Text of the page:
This documentary looks at the inspirations behind Robert Wedderburn political drive for change
About Robert Wedderburn
Robert Wedderburn was born in Jamaica in 1762. His father was James Wedderburn, a white Scottish sugar plantation owner, and his mother Rosanna an African slave. His father sold his mother to another estate owner, Lady Douglass, whilst she was pregnant with Robert.
He did stipulate that when the child was born, he should be free. Wedderburn recalled that as a child he witnessed both his mother and grandmother being whipped. .His mother was eventually re-sold away from her son who was then raised by his maternal grandmother, a woman known as "Talkee Amy"
As soon as he was old enough, Wedderburn left the plantation and became a sailor. He arrived in England in 1778. He lived in the district of St. Giles, London a multicultural slum community frequented by immigrants and outlaws known as the "London blackbirds".
He made a meagre living as a journeyman tailor. In 1786 he heard an open air Wesleyan preacher outside Seven Dials and himself became a licensed Unitarian preacher opening his own chapel in Soho in 1890 where it was said up to 200 people would attend.
In 1810 he joined and later led the Spencean Society which followed Thomas Spence an English Radical and advocate of the common ownership of land. (Spence was one of the leading revolutionaries of the late 18th and early 19th centuries.)
Robert Wedderburn was instrumental in achieving the freedom of the press in Britain in the 19th century. He, with many other working class radicals spent time in prison for publishing opinions, on religious and other matters, which challenged the ideas of the ruling class. Police spies were always watching him. He was imprisoned 3 times , the last when he was 68.
He probably died aged 73 in 1835 a few years after his release.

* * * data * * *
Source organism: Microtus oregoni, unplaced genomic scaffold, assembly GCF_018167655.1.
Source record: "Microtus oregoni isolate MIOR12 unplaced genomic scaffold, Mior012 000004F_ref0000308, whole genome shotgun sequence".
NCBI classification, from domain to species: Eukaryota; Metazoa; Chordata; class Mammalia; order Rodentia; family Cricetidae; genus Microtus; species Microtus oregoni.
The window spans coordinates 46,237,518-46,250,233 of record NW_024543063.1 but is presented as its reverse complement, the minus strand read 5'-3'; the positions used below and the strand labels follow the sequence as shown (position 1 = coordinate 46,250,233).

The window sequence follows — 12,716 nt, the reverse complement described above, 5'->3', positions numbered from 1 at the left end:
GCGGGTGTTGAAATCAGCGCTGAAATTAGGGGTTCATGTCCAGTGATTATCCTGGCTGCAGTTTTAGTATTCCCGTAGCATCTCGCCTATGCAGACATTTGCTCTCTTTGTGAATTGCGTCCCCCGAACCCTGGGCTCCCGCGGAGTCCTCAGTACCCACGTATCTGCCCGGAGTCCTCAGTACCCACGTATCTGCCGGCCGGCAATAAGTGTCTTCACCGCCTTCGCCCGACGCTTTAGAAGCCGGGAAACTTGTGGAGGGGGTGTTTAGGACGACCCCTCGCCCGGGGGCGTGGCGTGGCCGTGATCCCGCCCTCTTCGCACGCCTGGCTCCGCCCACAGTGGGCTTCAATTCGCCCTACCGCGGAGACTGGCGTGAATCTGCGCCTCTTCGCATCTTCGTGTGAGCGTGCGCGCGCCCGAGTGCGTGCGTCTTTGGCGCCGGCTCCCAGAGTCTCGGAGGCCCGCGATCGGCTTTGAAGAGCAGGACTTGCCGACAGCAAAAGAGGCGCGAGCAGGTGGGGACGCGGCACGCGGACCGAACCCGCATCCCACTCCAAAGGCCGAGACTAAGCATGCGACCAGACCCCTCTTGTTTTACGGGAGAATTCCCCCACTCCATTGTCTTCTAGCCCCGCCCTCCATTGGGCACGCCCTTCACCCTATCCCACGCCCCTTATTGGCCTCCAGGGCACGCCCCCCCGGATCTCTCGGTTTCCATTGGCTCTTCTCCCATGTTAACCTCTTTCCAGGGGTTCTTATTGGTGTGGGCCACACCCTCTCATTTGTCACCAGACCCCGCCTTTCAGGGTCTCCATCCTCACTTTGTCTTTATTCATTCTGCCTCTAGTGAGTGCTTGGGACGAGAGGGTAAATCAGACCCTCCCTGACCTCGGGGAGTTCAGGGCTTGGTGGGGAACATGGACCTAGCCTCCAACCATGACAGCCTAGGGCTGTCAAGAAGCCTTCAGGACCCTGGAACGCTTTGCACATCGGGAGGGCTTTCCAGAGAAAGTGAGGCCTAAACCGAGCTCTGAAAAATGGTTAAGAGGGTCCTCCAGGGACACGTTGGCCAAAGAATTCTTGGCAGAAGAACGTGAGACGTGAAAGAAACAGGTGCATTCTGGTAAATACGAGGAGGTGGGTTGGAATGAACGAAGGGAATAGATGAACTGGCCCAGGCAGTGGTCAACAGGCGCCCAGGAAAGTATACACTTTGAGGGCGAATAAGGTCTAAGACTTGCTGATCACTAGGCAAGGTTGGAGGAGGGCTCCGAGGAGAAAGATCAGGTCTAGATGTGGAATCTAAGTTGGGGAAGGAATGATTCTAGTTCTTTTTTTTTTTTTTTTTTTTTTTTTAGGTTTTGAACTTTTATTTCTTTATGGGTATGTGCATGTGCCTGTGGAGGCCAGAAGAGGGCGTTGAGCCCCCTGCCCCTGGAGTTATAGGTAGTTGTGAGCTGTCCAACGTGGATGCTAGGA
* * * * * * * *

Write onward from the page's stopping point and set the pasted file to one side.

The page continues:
Wedderburn criticised radical reformers. He argued that revolution rather than reform was what was needed. His vision was of simultaneous revolution of the poor in Europe and the black slaves in the West Indies.
Last Legs Dance Theatre.
Like all influences from 'people of colour' before 1948, their untold stories remain in our liberation but not in our education. Last Legs Dance Theatre will tell Robert Wedderburn’s story through dance, text and music, pulling this history out from the fabric of our British culture and into the arena of discussion.
Directors Peter Anderson and Marie-Louise Flexen use Dance Theatre as the backbone to tell this story. They have collaborated with Louise Sprekelsen, a Professional Oboist and Chioma Uma, an Actress/Violinist to help construct the scaffolding that holds together the musical composition.
Last Legs Dance Theatre uses Contemporary Dance, Improvisation, Comedy and Music to produce Theatrical Productions. As mature dancers, they use their experience within Theatre to convey stories and themes that inspire their creativity. Their performances offer an alternative perspective on relevant subjects, expanding concepts that are both engaging and educational to audiences.
Peter Anderson is the voice of Robert Wedderburn telling the story through the experience of his research. Marie-Louise Flexen captures the surrounding elements of the different chapters throughout his life journey; from the abstract representation of oppression to male violence, political activists, and his wife Elizabeth Wedderburn.
Chioma Uma’s use of her Violin represents the spirit of Robert Wedderburn’s mother after being ripped away from her during his childhood through slavery. This suffering became a motivator for his demands of social equality.
The sound of the Oboe played by Louise Sprekelsen sets the ambience for the production and emulates Wedderburn’s strife and relentless struggle for change.
Due to Covid 19 this performance will be streamed live to an online audience with a following discussion covering the experience of its creation. A documentary will also be distributed online giving curious audiences access to the research behind the production of the Wedderburn story.
While researching Robert Wedderburn’s history most of the information was written in an academic voice. There was a lack of easily accessible information about his life’s journey. It is our intention to fill that gap with Dance Theatre performances live and online, with additional supporting documentaries and online discussions.
Last Legs Dance Theatre would like to thank the collaboration of partners Arts Council England, Strike A Light, Pavilion Dance South West and Stroud Arts Festival for their input and support in order that this performance could be shared with a broader audience. We are so grateful for this opportunity to tell his story.